buf[5] = 0x00; //address MSB
buf[6] = 0x00; //address bb
buf[7] = 0x04; //address cc
buf[8] = 0x0E; //address LSB
buf[9] = 0x32; //data - just set to 50 to see if the prgram changes for now, I'll work out the slider later
//buf[10] = 0xnn; //checksum (want to make a funciton for this so it adds up the right bits and 
//changes it according to slider value, is this element mandatory?

midisend_buf(0,buf,10); //the spec says 7 byte message, do I need to make this 5 to deal with the fact 
//that reaper adds sysex send and end (or is it 7 + status bytes)?
At least the string that's coming through reacontrol midi looks like the right sort of thing.

The main bit I'm still not getting is how to interpret some of the stuff in the spec. For instance am I aiming to edit 'program parameters' or the 'temporary program parameters' (page 2), and if it's the latter, which one (they're listed twice with different addresss for some reason (10 00 00 00 and 50 00 00 00))

I appreciate that this must be painful to watch for anyone who actually knows what they're doing, so any help or tips that might set me on the right path are gratefully received.
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Old Yesterday, 12:31 PM   #3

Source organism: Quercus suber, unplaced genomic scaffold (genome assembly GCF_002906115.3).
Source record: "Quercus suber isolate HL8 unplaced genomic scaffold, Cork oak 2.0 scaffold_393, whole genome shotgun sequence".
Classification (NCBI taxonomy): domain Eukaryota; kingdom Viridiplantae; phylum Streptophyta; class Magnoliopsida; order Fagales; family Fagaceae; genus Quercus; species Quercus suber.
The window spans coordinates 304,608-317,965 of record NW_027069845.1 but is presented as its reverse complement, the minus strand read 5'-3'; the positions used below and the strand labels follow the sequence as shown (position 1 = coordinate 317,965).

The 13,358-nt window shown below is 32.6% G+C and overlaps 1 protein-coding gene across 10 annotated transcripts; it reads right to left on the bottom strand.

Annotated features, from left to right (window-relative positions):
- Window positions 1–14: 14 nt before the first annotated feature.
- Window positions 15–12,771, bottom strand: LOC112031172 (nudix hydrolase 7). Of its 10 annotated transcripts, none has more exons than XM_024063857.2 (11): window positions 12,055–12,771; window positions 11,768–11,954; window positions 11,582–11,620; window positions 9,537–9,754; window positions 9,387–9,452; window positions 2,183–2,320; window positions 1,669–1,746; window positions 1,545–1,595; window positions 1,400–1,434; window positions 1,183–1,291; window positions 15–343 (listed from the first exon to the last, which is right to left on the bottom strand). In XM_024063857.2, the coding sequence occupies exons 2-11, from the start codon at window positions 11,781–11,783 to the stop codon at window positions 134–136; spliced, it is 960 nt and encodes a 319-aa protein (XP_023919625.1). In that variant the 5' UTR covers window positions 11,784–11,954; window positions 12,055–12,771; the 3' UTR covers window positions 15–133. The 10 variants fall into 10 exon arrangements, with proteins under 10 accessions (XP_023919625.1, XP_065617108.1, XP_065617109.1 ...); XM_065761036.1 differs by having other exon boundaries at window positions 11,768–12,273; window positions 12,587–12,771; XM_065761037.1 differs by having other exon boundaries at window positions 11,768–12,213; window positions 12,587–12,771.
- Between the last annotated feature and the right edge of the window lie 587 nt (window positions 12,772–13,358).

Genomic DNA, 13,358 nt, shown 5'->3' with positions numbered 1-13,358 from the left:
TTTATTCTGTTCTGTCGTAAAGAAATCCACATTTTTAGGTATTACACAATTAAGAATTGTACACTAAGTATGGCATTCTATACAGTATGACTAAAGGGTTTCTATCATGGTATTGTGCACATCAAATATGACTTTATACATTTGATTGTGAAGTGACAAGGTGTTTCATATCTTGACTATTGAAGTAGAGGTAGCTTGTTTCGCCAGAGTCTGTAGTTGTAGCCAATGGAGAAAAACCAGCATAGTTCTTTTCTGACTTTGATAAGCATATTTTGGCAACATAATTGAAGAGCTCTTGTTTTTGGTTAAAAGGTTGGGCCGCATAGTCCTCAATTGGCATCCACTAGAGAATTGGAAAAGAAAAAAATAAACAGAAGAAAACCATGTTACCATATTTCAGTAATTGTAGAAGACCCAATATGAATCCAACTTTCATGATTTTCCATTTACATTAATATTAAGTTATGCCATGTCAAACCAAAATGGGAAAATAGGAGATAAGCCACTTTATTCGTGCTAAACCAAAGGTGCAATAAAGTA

Fabian
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Just one small piece of the puzzle...

Code:
@block
buf = 100000; //not sure what this value is for, can anyone advise please?
buf[0] = 0x41; //manufacturer ID
buf[1] = 0x10; //device ID
From the manual:
Code:
You may use brackets to index into memory that is local to your effect.
Your effect has approximately 8 million (8,388,608) slots of memory and
you may access them either with fixed offsets (i.e. 16811[0]) or with
variables (myBuffer[5]). The sum of the value to the left of the
brackets and the value within the brackets is used to index memory. If
a value in the brackets is omitted then only the value to the left of
the brackets is used.
So in this case you set your offset to start storing the values at 1000
so that writing to "buf[0]" writes to the memory location 1000, and writing to "buf[1]" writes to memory location 1001, etc.

You basically set the buffer to start at some specific place in memory. This is handy when you want to make sure that arrays do not overlap, for instance, in some code for doing FFT, I coded:

Code:
  BUF_SIZE = 16384;   // Must be at least 2 times max FFT size!
  // Set up the buffers
  window = 0;
  buf1 = window + BUF_SIZE; // buf1 = 16384;
  buf2 = buf1 + BUF_SIZE;        // buf2 = 32768;
  LoBuf1 = buf2 + BUF_SIZE;       // LoBuf1 = 49152;
  LoBuf2 = LoBuf1 + BUF_SIZE;       // LoBuf2 = 65536;
  MidBuf1 = LoBuf2 + BUF_SIZE;
  MidBuf2 = MidBuf1 + BUF_SIZE;
  HiBuf1 = MidBuf2 + BUF_SIZE;       // HiBuf1 = 81920;
  HiBuf2 = HiBuf1 + BUF_SIZE;       // HiBuf2 = 98304;
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Old Yesterday, 12:42 PM   #4
rothchild
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Thanks Fabian!

A timely and relevant intervention, awesome.

I've got the basic premise working now (downloaded the demo of midiquest and spied on the data it was kicking out ;-)

I'm now here:

Code:
desc:Roland SRV3030 EZ Edit Midi Control Experiment